WIRED, Sept. 1995, Idees Fortes section, p.125
This version corrects some of the WIRED editors' "corrections".
A section was quoted in the 30Aug95 WSJ.

Idea Futures

How making wagers on the future can make it happen faster

by Robin Hanson

When a science question - about, for instance, the greenhouse effect, the "Star Wars" missile-defense system, or pesticide toxicity - becomes relevant to public policy, few of us are confident that the opinions expressed in popular media or in congressional testimony reflect the best available information. Instead, we fear bias - either from corporate interests, politically correct doomsayers, or just resistance to new ideas. [1]

So consider a radical, market-based alternative for reaching scientific consensus. Imagine a betting pool on disputed science questions, where the current odds are treated as the current intellectual consensus. For example, people might bet on whether cold fusion will be used to produce power by the year 2020. Right now the odds would be fairly low - say 20-to-1 against. But as the results of new research became known, and if more people became convinced that cold fusion worked, the odds would rise. And if cold fusion became a reality by 2020, those early supporters would make a bundle.

Such betting markets would become "idea futures" markets - like corn futures markets, except you'd bet on the future settlement of a scientific controversy instead of the future price of corn. The system could increase the public's interest and role in science, and betting odds could serve as a scientific barometer to guide mass media and public policy.

Here's an example of how it might work: Ann, a graduate student in biology, proposes a new theory about how AIDS destroys the immune system. If true, her theory has important implications. But relevant academic insiders insist the theory is wrong and refuse to discuss the issue further.

Today, Ann could keep working on her own, or she could call a news conference. But using the idea futures market, Ann would have a new option. First, she would pay a reputable judging organization to eventually [2] declare a verdict on the correctness of her theory. Then Ann would pay someone else to create a market where anyone could bet on this verdict.

If policy makers take the current market odds seriously, Ann need only post offers to bet in favor of her theory at odds of, say, 1-to-3. Now, if the academic insiders want their views reflected in policy, they would have to bet against the theory in order to drive down the odds (to say [3], a 5 percent chance that Ann is correct). Naysayers could no longer suppress Ann with silence or ridicule.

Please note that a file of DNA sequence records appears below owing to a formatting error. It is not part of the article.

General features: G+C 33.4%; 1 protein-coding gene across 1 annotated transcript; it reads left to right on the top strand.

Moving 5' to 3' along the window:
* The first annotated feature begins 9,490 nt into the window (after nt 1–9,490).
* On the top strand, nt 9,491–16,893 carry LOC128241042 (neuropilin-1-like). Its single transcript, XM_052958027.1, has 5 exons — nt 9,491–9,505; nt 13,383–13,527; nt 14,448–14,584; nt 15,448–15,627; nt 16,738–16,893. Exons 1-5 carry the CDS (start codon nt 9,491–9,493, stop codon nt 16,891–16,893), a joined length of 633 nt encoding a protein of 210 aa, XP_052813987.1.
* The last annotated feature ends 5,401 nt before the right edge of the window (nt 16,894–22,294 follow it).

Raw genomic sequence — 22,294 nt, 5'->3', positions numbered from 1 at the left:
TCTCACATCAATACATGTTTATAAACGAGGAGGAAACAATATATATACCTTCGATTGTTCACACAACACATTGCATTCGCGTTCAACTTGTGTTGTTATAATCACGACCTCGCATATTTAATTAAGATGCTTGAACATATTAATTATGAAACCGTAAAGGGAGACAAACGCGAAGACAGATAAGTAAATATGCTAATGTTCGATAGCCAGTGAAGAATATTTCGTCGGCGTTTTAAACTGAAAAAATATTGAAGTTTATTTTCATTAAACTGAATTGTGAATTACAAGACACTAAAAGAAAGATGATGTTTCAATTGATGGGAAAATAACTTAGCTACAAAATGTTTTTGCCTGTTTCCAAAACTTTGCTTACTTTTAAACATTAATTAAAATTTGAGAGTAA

True, if the academic insiders had more money to spend, they might win this fight, at least for now. But with more money at stake, speculators might well take a keen interest in Ann's theory. Science patrons and policy makers might decide the question interests them enough to subsidize betting markets on Ann's theory, promoting research without taking sides. Research labs could compete to win the prizes these subsidies create, investing their own money in the hope of later rewards. Finally, as research moved the weight of evidence - and the market odds - in Ann's favor, she and the speculators who supported her could sell their bets at a healthy profit.

The concept of idea futures might sound at odds with the world of science, but it has its precedents. Four centuries ago, for Instance, in a "scientific revolutlon," European "outsiders" formed scientific societies where their theories could be judged by how well they agreed with observations, not by how well they agreed with the authorities of the day. Researchers demonstrated their discoveries at society meetings, and patrons sponsored competitions to reward the best solution to a specific problem. [4]

Today, a trial idea futures market [5] exists on the Web (http://if.arc.ab.ca/lF.shtml), where 1,000 people are testing the possibilities of another path on the scientific quest.


Robin Hanson (hanson@hss.caltech.edu) is a doctoral student a the California Institute of Technology.

Corrections to published WIRED version

1. In WIRED, this sentence read:" Instead, we fear bias - from corporate interests and politically correct doomsayers - or we're just resistant to new ideas."

2. In WIRED, "eventually declare a verdict on the" was replaced by "decide the potential".

3. In WIRED, "to say" was replaced by "say".

4. This whole paragraph is a drastic reduction from many paragraphs in previous versions. I admit it doesn't make much sense here as it is.

5. Previous longer drafts included this important clause: "developed at the Alberta Research Council by Sean Morgan and Mark James".